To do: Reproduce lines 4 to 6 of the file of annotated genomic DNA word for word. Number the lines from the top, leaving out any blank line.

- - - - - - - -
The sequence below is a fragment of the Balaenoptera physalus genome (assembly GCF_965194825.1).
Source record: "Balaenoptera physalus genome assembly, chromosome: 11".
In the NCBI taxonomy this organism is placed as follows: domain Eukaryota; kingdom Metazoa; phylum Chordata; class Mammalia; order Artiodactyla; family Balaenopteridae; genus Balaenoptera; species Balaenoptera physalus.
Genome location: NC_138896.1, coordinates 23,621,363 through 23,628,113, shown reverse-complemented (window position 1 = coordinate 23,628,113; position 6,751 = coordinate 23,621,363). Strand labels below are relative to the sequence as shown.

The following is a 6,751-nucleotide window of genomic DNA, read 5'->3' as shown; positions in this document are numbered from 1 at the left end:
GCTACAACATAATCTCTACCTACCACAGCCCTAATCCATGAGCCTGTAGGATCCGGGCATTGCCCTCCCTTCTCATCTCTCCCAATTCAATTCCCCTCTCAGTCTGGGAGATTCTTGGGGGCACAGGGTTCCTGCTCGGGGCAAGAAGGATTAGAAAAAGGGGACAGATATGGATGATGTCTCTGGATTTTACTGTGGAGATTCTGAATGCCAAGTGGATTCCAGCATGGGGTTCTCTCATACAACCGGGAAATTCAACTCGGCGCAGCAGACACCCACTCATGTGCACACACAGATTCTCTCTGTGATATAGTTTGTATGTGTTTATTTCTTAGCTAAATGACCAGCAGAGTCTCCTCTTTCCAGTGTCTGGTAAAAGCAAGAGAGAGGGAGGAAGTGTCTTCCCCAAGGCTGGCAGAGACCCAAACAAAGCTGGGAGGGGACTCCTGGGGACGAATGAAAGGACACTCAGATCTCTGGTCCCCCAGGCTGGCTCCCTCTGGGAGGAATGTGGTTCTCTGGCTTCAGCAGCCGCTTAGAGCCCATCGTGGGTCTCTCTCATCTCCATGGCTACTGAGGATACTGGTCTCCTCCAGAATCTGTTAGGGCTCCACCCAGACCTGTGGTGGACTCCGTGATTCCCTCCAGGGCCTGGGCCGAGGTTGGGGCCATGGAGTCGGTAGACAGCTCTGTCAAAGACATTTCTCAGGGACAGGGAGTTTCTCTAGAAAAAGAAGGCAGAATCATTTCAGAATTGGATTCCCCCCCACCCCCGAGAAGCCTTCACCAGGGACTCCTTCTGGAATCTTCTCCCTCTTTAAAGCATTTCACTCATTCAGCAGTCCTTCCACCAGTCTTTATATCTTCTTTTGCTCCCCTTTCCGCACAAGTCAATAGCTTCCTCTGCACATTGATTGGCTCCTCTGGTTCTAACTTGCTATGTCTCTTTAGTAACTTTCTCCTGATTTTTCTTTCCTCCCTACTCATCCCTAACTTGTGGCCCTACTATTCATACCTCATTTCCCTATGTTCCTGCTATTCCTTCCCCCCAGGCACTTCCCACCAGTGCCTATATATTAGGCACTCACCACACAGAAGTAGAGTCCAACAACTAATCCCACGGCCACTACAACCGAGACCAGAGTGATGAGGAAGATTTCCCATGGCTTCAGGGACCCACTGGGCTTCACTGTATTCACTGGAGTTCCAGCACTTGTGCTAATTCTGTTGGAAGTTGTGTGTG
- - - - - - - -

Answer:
Genome location: NC_138896.1, coordinates 23,621,363 through 23,628,113, shown reverse-complemented (window position 1 = coordinate 23,628,113; position 6,751 = coordinate 23,621,363). Strand labels below are relative to the sequence as shown.

The following is a 6,751-nucleotide window of genomic DNA, read 5'->3' as shown; positions in this document are numbered from 1 at the left end:
GCTACAACATAATCTCTACCTACCACAGCCCTAATCCATGAGCCTGTAGGATCCGGGCATTGCCCTCCCTTCTCATCTCTCCCAATTCAATTCCCCTCTCAGTCTGGGAGATTCTTGGGGGCACAGGGTTCCTGCTCGGGGCAAGAAGGATTAGAAAAAGGGGACAGATATGGATGATGTCTCTGGATTTTACTGTGGAGATTCTGAATGCCAAGTGGATTCCAGCATGGGGTTCTCTCATACAACCGGGAAATTCAACTCGGCGCAGCAGACACCCACTCATGTGCACACACAGATTCTCTCTGTGATATAGTTTGTATGTGTTTATTTCTTAGCTAAATGACCAGCAGAGTCTCCTCTTTCCAGTGTCTGGTAAAAGCAAGAGAGAGGGAGGAAGTGTCTTCCCCAAGGCTGGCAGAGACCCAAACAAAGCTGGGAGGGGACTCCTGGGGACGAATGAAAGGACACTCAGATCTCTGGTCCCCCAGGCTGGCTCCCTCTGGGAGGAATGTGGTTCTCTGGCTTCAGCAGCCGCTTAGAGCCCATCGTGGGTCTCTCTCATCTCCATGGCTACTGAGGATACTGGTCTCCTCCAGAATCTGTTAGGGCTCCACCCAGACCTGTGGTGGACTCCGTGATTCCCTCCAGGGCCTGGGCCGAGGTTGGGGCCATGGAGTCGGTAGACAGCTCTGTCAAAGACATTTCTCAGGGACAGGGAGTTTCTCTAGAAAAAGAAGGCAGAATCATTTCAGAATTGGATTCCCCCCCACCCCCGAGAAGCCTTCACCAGGGACTCCTTCTGGAATCTTCTCCCTCTTTAAAGCATTTCACTCATTCAGCAGTCCTTCCACCAGTCTTTATATCTTCTTTTGCTCCCCTTTCCGCACAAGTCAATAGCTTCCTCTGCACATTGATTGGCTCCTCTGGTTCTAACTTGCTATGTCTCTTTAGTAACTTTCTCCTGATTTTTCTTTCCTCCCTACTCATCCCTAACTTGTGGCCCTACTATTCATACCTCATTTCCCTATGTTCCTGCTATTCCTTCCCCCCAGGCACTTCCCACCAGTGCCTATATATTAGGCACTCACCACACAGAAGTAGAGTCCAACAACTAATCCCACGGCCACTACAACCGAGACCAGAGTGATGAGGAAGATTTCCCATGGCTTCAGGGACCCACTGGGCTTCACTGTATTCACTGGAGTTCCAGCACTTGTGCTAATTCTGTTGGAAGTTGTGTGTG